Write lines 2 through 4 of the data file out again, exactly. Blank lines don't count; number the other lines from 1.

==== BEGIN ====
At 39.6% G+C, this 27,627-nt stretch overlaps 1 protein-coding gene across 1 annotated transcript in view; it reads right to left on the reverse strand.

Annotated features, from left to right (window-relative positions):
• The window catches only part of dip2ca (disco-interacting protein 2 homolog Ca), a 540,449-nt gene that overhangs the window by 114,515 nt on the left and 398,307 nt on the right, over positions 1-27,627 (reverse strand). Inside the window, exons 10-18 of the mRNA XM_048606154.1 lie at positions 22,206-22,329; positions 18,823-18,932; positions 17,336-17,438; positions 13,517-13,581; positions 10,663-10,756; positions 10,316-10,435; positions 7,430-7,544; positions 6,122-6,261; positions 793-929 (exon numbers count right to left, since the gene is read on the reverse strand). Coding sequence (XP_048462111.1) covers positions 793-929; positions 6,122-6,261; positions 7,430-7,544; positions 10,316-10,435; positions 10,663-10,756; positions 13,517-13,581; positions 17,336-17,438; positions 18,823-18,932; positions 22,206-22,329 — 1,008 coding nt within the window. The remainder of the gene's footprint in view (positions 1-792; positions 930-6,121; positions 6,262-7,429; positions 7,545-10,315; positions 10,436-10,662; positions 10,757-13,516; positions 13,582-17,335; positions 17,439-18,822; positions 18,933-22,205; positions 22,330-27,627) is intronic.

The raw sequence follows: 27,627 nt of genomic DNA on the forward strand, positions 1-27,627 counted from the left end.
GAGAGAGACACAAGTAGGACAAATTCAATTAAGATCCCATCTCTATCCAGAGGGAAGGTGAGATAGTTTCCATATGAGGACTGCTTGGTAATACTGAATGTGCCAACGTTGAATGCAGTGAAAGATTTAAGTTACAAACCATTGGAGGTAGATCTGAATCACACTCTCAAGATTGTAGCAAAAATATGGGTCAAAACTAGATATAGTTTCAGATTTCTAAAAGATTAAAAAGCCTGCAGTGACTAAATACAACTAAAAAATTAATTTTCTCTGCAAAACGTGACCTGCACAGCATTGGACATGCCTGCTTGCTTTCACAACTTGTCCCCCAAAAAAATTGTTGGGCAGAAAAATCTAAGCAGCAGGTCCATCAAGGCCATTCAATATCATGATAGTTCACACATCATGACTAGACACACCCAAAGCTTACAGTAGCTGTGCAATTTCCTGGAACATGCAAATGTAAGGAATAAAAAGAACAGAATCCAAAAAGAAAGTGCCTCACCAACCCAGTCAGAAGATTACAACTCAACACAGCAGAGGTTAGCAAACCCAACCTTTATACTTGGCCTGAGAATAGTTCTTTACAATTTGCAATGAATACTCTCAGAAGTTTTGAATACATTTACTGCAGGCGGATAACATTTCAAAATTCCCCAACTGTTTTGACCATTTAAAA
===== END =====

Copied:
Annotated features, from left to right (window-relative positions):
• The window catches only part of dip2ca (disco-interacting protein 2 homolog Ca), a 540,449-nt gene that overhangs the window by 114,515 nt on the left and 398,307 nt on the right, over positions 1-27,627 (reverse strand). Inside the window, exons 10-18 of the mRNA XM_048606154.1 lie at positions 22,206-22,329; positions 18,823-18,932; positions 17,336-17,438; positions 13,517-13,581; positions 10,663-10,756; positions 10,316-10,435; positions 7,430-7,544; positions 6,122-6,261; positions 793-929 (exon numbers count right to left, since the gene is read on the reverse strand). Coding sequence (XP_048462111.1) covers positions 793-929; positions 6,122-6,261; positions 7,430-7,544; positions 10,316-10,435; positions 10,663-10,756; positions 13,517-13,581; positions 17,336-17,438; positions 18,823-18,932; positions 22,206-22,329 — 1,008 coding nt within the window. The remainder of the gene's footprint in view (positions 1-792; positions 930-6,121; positions 6,262-7,429; positions 7,545-10,315; positions 10,436-10,662; positions 10,757-13,516; positions 13,582-17,335; positions 17,439-18,822; positions 18,933-22,205; positions 22,330-27,627) is intronic.

The raw sequence follows: 27,627 nt of genomic DNA on the forward strand, positions 1-27,627 counted from the left end.